management and tracking

The prognosis is fairly good in most cases, with many patients reporting a reduction—and in some cases complete resolution—of their symptoms over the course of weeks to months; however, long-term complications such as subretinal and intraretinal hemorrhage, subretinal neovascularization, epiretinal membranes, and macular holes have been reported.7

There are no agreed guidelines, and treatment is observation-only in most cases.2,7,8 There have been reports of oral steroid treatment in animal models, but results have been mixed.2.7 Another area of ​​interest is antioxidants, since photochemical damage often leads to the formation of free radicals. High-dose antioxidants may play a role in maculopathy, but require further investigation.8th

Related: OCT, OCTA show promise in screening for DR

Back to our patient

The interfering laser in this case was probably a class 3a laser, and fortunately it had a longer wavelength (650nm). We had an extensive discussion with the patient and his mother and decided to observe. He was due to return in 3 to 4 weeks, received an Amsler grid and was instructed to return to the clinic as soon as possible should he see any deterioration.

At follow-up, he reported a significant improvement in the size and density of the central scotomas, as well as an improvement in his visual acuity. It was 20/20 in each eye and we noted the return of the foveal reflexes and the resolution of the hypopigmented lesions. OCT scans showed improvement in outer segments OU and macular contour OU. We recommended that he continue Amsler grid testing and follow-up every 6 months. We reviewed the long-term effects of laser damage to the retina and emphasized continued care.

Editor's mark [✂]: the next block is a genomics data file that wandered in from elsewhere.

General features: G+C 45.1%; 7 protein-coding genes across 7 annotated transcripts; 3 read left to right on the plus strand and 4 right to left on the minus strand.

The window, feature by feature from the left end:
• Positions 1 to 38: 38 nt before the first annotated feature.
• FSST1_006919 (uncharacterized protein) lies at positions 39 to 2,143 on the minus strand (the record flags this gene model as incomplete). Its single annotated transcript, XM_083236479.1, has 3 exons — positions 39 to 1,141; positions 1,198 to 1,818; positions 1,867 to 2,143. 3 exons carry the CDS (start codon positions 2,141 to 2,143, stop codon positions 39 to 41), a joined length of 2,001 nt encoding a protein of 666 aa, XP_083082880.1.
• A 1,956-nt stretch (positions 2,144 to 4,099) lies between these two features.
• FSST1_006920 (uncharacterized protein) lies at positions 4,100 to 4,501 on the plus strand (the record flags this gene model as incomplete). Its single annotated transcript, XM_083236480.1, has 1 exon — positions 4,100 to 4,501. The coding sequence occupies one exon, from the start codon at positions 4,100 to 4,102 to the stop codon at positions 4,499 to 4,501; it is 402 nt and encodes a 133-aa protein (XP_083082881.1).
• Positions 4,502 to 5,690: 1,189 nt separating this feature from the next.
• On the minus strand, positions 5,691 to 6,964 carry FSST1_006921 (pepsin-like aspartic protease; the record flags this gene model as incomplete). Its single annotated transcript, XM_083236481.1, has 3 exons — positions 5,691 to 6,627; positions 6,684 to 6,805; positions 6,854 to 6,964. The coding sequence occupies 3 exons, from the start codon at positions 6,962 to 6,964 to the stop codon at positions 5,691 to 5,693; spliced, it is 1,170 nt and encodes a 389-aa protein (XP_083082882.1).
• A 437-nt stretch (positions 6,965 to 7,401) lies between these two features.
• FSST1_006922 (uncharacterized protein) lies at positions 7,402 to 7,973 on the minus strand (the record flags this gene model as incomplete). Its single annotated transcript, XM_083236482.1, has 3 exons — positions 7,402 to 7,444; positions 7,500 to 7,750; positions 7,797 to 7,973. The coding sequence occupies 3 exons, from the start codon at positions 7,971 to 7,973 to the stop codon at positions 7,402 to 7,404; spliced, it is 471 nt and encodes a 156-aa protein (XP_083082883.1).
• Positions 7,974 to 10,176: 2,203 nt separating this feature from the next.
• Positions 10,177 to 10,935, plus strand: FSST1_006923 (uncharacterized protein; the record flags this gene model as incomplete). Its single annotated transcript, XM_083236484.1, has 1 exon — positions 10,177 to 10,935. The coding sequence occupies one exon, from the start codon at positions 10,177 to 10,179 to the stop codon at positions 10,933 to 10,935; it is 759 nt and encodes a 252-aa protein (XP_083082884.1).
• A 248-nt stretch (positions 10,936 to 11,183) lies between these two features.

In this case, the patient was lucky in that the outer segments of his retina did not appear to be permanently damaged. In cases with more severe damage, OCT scans often show focal loss of photoreceptors and RPE and the absence of the PIL.

references

1. laser definition. Dictionary.com. Accessed August 11, 2021. http://www.dictionary.com/browse/laser

2. Barkana Y, Belkin M. Laser eye injuries. Surv Ophthalmol. 2000;44(6):459-478. doi:10.1016/s0039-6257(00)00112-0

3. Keating MP. Geometric, physical and visual optics. Butterworth-Heinemann. 2002

4. Peterson JD. Wills Eye patient case series – diagnosis and discussion. Rev Ophalmol. May 2, 2011. Accessed August 11, 2021. https://www.reviewofophthalmology.com/article/wills-eye-resident-case-series-diagnosis-and-discussion

5. Stangos AN, Petropoulos IK, Pournaras JAC, Zaninetti M, Borruat FX, Pournaras CJ. Optical coherence tomography and multifocal electroretinogram findings in chronic solar retinopathy. Am J. Ophthalmol. 2007;144(1):131-134. doi:10.1016/j.ajo.2007.03.003

6. Hossein M, Bonyadi J, Soheilian R, Soheilian M, Peyman GA. SD-OCT features of laser pointer maculopathy before and after systemic corticosteroid therapy. Ophthalmic surgical laser imaging. 2011;42 Online:e135-138. doi:10.3928/15428877-20111208-03

7. Muslubaş IS, Hocaoğlu M, Arf S, Özdemir H, Karaçorlu M. Macular burns from nonmedical lasers. Turk J Ophthalmol. 2016;46(3):138-143. doi:10.4274/tjo.29577

8th. Chen KC, Jung JJ, Aizman A. High-resolution spectral-domain optical coherence tomography results in three patients with solar retinopathy and a review of the literature. Open Ophthalmol J 2012;6:29-35. doi:10.2174/1874364101206010029